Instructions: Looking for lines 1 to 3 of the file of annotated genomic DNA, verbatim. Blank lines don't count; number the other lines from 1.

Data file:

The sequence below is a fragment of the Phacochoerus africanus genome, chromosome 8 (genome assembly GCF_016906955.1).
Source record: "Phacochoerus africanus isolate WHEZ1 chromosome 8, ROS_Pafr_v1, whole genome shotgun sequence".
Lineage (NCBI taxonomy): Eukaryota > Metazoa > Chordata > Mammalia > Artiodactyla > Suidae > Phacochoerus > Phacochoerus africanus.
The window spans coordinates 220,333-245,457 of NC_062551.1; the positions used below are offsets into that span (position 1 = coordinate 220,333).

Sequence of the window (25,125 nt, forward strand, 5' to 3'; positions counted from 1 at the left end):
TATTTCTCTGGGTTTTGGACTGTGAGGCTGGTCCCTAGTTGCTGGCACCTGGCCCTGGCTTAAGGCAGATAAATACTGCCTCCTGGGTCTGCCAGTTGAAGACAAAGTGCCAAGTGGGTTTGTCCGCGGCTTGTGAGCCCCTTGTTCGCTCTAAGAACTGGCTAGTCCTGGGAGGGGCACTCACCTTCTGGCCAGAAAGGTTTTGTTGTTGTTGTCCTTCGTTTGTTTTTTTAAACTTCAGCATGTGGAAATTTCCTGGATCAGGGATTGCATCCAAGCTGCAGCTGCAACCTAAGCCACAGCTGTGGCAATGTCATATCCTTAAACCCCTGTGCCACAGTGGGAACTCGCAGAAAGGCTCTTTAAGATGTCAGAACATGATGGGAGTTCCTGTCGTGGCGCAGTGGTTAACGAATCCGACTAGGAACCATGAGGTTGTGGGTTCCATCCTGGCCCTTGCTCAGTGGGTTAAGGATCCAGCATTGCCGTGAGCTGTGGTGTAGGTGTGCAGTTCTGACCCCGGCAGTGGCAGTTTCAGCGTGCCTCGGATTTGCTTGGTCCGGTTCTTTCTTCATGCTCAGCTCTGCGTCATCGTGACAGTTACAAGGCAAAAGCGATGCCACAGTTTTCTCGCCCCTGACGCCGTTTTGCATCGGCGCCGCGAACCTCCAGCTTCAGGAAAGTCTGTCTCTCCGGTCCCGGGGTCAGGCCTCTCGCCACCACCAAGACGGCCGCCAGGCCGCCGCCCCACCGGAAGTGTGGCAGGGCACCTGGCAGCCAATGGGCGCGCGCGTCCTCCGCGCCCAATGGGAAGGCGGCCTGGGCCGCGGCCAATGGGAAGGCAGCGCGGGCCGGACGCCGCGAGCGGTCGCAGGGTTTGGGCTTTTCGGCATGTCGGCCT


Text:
The sequence below is a fragment of the Phacochoerus africanus genome, chromosome 8 (genome assembly GCF_016906955.1).
Source record: "Phacochoerus africanus isolate WHEZ1 chromosome 8, ROS_Pafr_v1, whole genome shotgun sequence".
Lineage (NCBI taxonomy): Eukaryota > Metazoa > Chordata > Mammalia > Artiodactyla > Suidae > Phacochoerus > Phacochoerus africanus.